I saw this tweet.
This machine normalizes fascists.
— Nein. (@NeinQuarterly) January 3, 2017
Of course I liked it and retweeted out immediately as it is in direct opposition of Woody Guthrie’s guitar:
and Pete Seeger’s banjo – “This machine surrounds hate and forces it to surrender.”
And later I saw this story in InsideHigherEd regarding the removal of a Leonard Peltier statue at (un)American University. I’d like to say I am always amazed at how quickly colleges and universities cave into pressure to take down works of art, but I’m not. Not ever. The balancing act of keeping stakeholders (donors, legislators, students, faculty, and staff – in that order). It’s a shame though, since art should often challenge us, as well as comfort us. Art is not just decoration.
When Garrison Keillor was feuding with Minnesota Governor, Jesse “The Body” Ventura, I remember him making the comment that artists and satirists always have the last word. Art does live on. It leaves traces that are readily found within every culture. The art of satire can be bitingly painful for the target. Which is why authoritarian types try to shut it down. The criticism offends their sensibilities. Mainly though, it offends their sense of power. It’s hard to feel omnipotent if people aren’t afraid to make fun of you.
This is why funding for the National Endowment for the Humanities and the National Endowment for the Arts is at risk. The budgetary impact is miniscule, but conservatives have been after these programs for years. Sometimes art can be offensive – both because it violates your senses or it makes you break through habits/barriers of thought. It’s ultimate sin is when it does both. Or when it mocks, satirizes, and parodies.
Art has the ability to unify, to create community. Some art forms are shared experiences, such as theater. Concerts and music shows are the same. Wherever a group of people come together for entertainment and art. Music is special, though, in it’s simple ability to create community.
Rise Up Singing is a song book used in community singalongs. It contains hundreds of folk songs, popular songs, children’s songs, protest songs, and work songs. All of which are easy to sing. More importantly, these songs are easy to sing together to build community. And despite the marvelous work that people like Laura Gogia (@GoogleGuacamole) are doing in #ConnectedLearning, there is still little as powerful as people in the same physical space, with voices raised in song, if you listen, you can hear the people sing. Perhaps Laura and her friends could make a #ConnectedSingaLong?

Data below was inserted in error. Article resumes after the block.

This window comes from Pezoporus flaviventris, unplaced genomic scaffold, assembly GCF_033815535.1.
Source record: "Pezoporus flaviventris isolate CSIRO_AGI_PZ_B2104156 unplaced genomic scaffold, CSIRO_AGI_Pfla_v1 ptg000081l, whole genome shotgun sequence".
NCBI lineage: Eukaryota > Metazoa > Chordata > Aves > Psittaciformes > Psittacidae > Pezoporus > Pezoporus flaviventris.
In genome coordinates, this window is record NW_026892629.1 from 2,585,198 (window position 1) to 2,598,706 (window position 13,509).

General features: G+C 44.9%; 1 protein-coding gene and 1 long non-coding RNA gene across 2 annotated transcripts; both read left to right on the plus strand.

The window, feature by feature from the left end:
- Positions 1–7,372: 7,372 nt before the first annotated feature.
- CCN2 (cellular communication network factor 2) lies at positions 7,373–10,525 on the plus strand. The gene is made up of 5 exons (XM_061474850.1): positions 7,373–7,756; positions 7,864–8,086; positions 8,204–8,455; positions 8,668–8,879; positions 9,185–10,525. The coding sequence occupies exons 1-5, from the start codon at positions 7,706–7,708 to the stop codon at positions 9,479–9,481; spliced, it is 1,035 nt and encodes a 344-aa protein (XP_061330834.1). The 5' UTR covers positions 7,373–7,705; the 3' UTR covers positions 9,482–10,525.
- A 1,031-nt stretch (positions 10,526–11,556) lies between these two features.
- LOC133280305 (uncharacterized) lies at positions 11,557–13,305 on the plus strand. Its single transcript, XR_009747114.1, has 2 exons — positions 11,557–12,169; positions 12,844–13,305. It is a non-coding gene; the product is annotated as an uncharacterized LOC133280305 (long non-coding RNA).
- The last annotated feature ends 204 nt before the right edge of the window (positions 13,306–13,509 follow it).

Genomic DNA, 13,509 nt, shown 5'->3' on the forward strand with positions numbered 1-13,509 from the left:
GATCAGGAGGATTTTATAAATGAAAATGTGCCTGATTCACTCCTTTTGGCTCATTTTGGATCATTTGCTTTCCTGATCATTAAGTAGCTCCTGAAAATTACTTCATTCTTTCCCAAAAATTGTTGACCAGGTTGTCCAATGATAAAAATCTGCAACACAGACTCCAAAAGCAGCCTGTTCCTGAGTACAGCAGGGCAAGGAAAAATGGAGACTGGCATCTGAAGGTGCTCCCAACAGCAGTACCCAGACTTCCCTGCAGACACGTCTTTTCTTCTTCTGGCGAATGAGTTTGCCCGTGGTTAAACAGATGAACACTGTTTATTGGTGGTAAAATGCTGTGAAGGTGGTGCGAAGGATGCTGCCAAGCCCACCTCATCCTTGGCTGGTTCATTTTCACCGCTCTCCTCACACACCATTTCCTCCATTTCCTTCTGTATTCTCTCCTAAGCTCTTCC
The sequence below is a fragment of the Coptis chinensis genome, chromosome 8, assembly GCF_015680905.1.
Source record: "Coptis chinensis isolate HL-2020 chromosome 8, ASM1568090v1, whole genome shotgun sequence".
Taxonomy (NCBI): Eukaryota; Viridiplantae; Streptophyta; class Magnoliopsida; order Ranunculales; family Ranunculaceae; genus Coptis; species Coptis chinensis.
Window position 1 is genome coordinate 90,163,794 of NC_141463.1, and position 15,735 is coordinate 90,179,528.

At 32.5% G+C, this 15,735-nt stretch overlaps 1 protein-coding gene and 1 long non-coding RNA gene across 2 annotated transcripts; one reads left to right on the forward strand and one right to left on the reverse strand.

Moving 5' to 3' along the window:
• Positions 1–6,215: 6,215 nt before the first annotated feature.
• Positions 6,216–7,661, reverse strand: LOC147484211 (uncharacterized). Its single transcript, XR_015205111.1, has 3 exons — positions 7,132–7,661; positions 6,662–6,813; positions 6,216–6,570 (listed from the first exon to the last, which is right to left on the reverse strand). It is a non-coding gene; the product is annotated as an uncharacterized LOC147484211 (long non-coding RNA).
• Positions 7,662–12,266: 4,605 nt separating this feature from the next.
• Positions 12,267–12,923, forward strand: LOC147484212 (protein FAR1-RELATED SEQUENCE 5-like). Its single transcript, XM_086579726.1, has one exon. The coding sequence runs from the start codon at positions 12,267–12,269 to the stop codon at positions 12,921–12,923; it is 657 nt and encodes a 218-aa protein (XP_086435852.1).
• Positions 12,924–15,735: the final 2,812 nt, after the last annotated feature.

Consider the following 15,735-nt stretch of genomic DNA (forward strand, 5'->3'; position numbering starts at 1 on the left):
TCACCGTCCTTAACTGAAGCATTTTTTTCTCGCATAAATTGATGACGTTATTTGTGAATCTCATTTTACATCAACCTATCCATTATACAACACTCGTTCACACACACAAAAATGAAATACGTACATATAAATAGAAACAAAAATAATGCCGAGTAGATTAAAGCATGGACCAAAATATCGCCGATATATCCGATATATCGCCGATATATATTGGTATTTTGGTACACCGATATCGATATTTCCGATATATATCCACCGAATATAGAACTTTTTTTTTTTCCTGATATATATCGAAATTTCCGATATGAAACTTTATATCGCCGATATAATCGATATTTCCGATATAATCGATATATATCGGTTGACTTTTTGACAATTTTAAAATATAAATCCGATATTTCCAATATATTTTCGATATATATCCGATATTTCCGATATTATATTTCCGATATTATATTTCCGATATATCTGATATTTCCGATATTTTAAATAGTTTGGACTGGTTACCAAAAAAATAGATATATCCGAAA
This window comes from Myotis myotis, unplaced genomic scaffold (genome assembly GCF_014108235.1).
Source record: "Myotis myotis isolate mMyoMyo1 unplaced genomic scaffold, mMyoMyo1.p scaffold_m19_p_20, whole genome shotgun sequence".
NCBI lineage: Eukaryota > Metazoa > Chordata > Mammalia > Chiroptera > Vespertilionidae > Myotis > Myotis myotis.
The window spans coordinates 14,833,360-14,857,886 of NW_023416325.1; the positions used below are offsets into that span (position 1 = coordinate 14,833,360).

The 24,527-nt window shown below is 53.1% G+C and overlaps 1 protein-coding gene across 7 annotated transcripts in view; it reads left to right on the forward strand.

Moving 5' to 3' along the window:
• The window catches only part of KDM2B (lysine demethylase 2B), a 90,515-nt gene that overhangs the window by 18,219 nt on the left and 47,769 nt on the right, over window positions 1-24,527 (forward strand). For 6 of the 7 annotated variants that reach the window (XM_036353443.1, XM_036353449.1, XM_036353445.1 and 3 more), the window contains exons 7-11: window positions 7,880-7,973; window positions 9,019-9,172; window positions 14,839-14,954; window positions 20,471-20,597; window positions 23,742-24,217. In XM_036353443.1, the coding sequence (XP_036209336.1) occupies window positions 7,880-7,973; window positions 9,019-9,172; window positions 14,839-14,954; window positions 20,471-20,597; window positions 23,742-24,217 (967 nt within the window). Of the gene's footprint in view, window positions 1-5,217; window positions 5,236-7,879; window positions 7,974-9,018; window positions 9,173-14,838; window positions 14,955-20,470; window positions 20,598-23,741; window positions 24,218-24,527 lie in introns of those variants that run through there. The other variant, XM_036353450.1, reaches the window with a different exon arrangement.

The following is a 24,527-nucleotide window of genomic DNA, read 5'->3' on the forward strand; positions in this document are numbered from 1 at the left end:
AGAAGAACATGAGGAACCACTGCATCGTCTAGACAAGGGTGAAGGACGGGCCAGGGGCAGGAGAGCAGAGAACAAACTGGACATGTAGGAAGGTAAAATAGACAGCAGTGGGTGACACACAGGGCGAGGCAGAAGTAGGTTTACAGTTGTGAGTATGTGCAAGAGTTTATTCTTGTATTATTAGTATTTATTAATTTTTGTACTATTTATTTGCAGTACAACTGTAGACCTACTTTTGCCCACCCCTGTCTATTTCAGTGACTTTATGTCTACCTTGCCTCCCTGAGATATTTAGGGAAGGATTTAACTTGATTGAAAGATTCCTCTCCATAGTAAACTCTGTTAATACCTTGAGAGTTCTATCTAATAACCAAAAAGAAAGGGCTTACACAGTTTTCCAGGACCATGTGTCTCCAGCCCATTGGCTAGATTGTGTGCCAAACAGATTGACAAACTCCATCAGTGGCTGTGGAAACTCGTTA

Remember the scene in “Casablanca” where Victor Laszlo leads the patrons of the cafe in La Marseilles? The power of shutting down one song with another. Of course, such resistance is frowned upon. And yes, resistance can have its price. So does compliance. I don’t want to live in a world where compliance is celebrated over freedom. I guess those who want could all get together and be Comfortably Numb.
As for me, I’ll take my hoarse and coughy voice and sing. Starting with Your Flag Decal Won’t Get You Into Heaven and ending with The Ghost of Tom Joad with about a thousand songs in between. With all due respect, singing and singing loud is not going to end the war, at least not by itself. But it’s a start. Any form of resistance is a start. Not rolling over, refusing to normalize the abnormal, these are the beginnings of resistance.
Ya’ wanna sing with me?
Do you hear the people sing?
Singing the songs of angry men?
It is the music of the people
Who will not be slaves again!
When the beating of your heart
Echoes the beating of the drums
There is a life about to start
When tomorrow comes!
–Les Miserables, “Do you Hear The People Sing?”
But wait. This is not the right song. “Do you hear the people sing?” is right, but “singing the songs of angry men” is definitely not right. It’s the angry men that got elected, by many angry men that feel they got left behind. So, we need new voices, new songs.
A different gender.
A little bit obvious would be “Let It Go” from Frozen.
Can’t hold it back anymore
Turn away and slam the door
I don’t care
what they’re going to say
Let the storm rage on.
The cold never bothered me anyway